Miscellaneous Instances of Conflict Under Illinois Law The best example of conflict under Illinois law is in American Family Mutual Insurance Company v. W.H. McNaughton Builders, Inc., 363 Ill.App.3d 505, 514 (2 nd Dist. 2006). In that case the Court held: A conflict arises when the divergent interests of the insurer and insured are apparent and the attorney representing the insured can no longer represent both clients interests without prejudice to either client. A conflict already exists here because [the insurers] interests would be served by fleshing out in discovery facts showing that the damage to the Begys home occurred prior to the inception of the Policy, while McNaughtons interests would be served by fleshing out facts showing that the damage occurred after the inception of the Policy. In this regard, an attorney representing [the insurers] interests would be the enemy of McNaughton.
Disclosure of Conflict Both insurer and counsel retained by the insurer should disclose conflict The disclosure should be in writing and should set forth the nature of the conflict and offers of resolution. See Utica Mutual Insurance Company v. David Agency Insurance, 327 F.Supp2d 922, 930 (N.D.Ill. 2004).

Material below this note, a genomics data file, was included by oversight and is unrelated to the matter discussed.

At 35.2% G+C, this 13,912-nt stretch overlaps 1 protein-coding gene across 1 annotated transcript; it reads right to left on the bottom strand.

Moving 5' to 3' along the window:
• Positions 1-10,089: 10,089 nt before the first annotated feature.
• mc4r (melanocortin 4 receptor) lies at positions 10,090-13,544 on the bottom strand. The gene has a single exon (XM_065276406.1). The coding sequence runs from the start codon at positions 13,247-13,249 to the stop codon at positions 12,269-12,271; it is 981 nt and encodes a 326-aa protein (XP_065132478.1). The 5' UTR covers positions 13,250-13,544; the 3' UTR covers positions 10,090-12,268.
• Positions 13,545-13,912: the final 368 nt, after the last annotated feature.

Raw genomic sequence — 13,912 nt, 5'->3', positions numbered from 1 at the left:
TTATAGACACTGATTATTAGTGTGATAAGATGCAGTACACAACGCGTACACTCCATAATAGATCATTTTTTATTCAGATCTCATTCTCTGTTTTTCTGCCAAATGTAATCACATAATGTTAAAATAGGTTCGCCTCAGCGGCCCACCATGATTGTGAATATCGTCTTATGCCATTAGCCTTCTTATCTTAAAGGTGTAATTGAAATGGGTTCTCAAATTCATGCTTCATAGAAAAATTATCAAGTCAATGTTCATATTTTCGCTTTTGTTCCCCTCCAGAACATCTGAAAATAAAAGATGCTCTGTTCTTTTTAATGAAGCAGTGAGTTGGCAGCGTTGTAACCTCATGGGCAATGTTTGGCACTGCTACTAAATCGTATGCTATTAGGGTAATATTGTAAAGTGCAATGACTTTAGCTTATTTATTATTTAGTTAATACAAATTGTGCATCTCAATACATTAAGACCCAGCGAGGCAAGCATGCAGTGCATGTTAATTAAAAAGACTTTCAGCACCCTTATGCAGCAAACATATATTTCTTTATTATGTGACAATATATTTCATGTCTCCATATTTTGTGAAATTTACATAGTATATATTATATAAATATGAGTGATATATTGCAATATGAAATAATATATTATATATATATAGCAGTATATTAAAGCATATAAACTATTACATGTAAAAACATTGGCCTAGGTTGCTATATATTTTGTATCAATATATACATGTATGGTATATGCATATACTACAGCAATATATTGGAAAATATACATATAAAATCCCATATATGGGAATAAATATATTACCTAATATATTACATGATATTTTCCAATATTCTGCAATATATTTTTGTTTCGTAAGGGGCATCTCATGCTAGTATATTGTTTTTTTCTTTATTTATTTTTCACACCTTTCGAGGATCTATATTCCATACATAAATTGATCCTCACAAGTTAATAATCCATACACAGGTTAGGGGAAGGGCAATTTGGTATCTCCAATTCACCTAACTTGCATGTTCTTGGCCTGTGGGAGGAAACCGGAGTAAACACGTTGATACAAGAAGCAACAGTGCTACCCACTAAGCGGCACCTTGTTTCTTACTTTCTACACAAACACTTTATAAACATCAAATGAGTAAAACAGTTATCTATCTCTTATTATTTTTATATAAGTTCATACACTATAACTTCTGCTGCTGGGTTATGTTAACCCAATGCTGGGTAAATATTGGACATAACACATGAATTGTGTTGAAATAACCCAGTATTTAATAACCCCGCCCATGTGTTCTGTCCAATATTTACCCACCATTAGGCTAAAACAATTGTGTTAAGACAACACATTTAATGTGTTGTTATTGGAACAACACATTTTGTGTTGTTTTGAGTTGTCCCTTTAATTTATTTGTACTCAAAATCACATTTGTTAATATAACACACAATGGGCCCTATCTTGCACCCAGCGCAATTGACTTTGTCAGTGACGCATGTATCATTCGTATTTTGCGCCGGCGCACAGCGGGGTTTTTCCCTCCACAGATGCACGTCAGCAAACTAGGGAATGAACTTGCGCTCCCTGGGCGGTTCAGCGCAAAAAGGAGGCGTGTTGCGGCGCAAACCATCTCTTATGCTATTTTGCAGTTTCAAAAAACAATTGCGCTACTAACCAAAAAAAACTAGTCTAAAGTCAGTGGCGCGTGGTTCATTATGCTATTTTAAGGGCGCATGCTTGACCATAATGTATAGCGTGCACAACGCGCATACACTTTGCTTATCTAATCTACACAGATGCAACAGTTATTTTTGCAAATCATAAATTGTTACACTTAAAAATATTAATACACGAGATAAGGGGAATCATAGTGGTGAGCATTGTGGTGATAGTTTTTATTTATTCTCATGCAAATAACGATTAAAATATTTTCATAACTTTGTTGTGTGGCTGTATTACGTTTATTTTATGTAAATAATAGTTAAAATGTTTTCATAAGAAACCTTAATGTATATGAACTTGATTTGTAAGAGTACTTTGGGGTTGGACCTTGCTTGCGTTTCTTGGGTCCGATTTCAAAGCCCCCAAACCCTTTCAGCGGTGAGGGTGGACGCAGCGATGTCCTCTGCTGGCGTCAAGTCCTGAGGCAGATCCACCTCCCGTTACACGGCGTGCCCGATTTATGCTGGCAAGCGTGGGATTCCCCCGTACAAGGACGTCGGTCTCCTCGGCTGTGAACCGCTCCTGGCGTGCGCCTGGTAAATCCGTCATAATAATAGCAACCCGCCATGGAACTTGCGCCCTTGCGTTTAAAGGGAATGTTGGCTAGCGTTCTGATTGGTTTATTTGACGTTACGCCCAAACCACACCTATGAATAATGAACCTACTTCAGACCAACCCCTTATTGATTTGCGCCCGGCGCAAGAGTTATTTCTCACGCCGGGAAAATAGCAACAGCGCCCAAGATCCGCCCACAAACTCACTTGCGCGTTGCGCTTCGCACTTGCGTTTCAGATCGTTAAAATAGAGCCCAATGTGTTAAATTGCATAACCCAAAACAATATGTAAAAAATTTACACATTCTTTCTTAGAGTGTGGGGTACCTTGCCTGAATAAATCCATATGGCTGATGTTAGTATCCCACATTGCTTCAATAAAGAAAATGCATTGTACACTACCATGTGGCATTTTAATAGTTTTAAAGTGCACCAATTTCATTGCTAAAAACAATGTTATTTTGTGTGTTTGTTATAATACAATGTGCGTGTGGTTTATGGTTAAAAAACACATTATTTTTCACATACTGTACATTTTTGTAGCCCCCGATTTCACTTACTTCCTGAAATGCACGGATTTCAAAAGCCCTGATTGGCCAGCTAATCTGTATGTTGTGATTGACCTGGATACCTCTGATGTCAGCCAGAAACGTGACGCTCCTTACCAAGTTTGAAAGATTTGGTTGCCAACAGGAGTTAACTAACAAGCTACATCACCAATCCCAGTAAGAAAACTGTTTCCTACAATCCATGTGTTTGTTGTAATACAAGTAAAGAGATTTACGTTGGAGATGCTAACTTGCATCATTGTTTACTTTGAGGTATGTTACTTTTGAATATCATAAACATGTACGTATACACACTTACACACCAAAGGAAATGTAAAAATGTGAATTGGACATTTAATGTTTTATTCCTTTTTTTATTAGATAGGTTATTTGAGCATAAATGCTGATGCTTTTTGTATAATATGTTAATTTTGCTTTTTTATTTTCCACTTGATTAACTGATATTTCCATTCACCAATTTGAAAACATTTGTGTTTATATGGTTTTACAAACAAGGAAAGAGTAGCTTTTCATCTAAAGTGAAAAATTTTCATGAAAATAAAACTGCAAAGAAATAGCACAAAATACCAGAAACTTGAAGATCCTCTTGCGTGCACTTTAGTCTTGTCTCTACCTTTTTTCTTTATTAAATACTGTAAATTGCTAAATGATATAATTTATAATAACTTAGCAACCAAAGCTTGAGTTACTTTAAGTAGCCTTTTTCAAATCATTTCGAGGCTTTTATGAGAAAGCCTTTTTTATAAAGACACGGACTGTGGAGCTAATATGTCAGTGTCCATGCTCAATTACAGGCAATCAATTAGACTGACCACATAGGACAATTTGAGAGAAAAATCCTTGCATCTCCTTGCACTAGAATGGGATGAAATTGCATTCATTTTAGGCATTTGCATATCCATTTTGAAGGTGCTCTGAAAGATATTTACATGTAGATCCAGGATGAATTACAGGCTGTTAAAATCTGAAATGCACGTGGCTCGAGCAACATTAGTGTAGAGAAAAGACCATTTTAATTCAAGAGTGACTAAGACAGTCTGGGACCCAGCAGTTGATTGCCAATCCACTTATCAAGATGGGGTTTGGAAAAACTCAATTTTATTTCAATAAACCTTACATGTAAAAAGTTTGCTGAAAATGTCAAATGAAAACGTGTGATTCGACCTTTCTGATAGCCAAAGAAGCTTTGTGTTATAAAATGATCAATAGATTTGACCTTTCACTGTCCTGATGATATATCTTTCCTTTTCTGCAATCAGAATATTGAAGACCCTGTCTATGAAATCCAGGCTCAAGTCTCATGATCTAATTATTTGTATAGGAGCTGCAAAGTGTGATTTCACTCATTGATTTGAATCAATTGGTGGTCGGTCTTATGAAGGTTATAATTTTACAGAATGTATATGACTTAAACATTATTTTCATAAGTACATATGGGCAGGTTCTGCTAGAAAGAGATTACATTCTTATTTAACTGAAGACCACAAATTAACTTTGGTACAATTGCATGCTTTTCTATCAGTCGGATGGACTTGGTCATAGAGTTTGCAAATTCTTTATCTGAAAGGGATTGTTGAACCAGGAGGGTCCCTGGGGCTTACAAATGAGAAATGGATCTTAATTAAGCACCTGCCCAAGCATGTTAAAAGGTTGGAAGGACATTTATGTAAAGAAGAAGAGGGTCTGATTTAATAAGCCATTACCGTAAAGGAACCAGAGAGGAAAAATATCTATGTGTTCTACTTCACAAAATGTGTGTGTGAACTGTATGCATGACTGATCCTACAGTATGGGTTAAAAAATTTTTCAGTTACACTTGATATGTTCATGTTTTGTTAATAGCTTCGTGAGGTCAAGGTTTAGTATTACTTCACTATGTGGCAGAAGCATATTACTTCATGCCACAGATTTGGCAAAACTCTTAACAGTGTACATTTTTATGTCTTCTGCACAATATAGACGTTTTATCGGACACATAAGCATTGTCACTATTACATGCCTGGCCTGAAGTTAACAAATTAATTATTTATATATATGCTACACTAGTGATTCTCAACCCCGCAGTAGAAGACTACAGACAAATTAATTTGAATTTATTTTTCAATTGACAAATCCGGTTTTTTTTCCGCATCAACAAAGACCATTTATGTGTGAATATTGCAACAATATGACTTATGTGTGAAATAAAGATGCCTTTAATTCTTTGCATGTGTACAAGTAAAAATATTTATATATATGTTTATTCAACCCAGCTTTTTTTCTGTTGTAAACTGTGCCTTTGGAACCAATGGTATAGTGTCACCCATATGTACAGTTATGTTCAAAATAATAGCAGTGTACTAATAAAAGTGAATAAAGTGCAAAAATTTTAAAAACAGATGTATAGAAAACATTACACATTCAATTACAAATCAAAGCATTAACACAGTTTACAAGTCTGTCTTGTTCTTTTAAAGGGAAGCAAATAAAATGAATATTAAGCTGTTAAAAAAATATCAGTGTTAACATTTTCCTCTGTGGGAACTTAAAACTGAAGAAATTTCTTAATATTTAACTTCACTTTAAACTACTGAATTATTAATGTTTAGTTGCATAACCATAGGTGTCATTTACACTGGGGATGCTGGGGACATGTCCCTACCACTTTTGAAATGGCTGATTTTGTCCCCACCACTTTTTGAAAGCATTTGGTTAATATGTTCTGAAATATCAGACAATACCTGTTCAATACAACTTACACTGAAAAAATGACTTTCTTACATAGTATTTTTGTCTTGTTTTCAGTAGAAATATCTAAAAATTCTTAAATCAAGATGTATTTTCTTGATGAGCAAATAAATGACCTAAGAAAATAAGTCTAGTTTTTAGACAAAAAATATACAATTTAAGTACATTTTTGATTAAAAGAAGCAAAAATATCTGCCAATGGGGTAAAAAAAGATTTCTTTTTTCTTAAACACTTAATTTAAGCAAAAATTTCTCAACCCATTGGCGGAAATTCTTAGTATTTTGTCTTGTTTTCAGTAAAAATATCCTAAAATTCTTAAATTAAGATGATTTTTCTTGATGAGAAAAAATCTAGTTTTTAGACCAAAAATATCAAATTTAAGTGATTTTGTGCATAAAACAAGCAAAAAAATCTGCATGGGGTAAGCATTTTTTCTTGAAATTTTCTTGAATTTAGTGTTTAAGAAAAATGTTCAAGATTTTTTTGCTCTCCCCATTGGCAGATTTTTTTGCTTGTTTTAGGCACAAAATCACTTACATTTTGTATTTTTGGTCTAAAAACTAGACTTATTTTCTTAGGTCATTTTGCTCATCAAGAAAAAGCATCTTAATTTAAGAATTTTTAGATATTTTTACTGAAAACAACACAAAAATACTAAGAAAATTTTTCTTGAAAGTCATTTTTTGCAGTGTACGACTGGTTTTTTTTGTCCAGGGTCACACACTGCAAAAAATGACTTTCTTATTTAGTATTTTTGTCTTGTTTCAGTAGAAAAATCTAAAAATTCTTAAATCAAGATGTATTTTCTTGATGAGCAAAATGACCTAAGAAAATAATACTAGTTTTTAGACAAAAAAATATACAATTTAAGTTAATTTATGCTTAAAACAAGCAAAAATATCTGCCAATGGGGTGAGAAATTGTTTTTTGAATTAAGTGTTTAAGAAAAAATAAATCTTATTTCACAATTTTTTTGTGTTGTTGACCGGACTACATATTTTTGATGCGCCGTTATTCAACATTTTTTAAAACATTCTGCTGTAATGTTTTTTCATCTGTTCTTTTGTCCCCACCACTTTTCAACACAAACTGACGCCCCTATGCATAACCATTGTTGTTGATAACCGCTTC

Disclosure of Conflict If the insurer proceeds to defend the insured in face of a conflict of interest, it must reserve its rights in a manner that will fairly inform the insured of the insurers position. In informing the insured of the conflict, the insurer must act openly and with the utmost loyalty to its insured both in initially explaining the insurers position in the matter and in the actual defense of the tort litigation. Bare notice of a reservation of rights is insufficient unless it makes specific reference to the policy defense which may ultimately be asserted and to the potential conflict of interest.
Disclosure of Conflict The letter should include the following: (1) the attorneys relationship to the insurer; (2) the attorneys own interests; (3) the nature of the conflict between the insurer and the insured and how the defense may impact the coverage;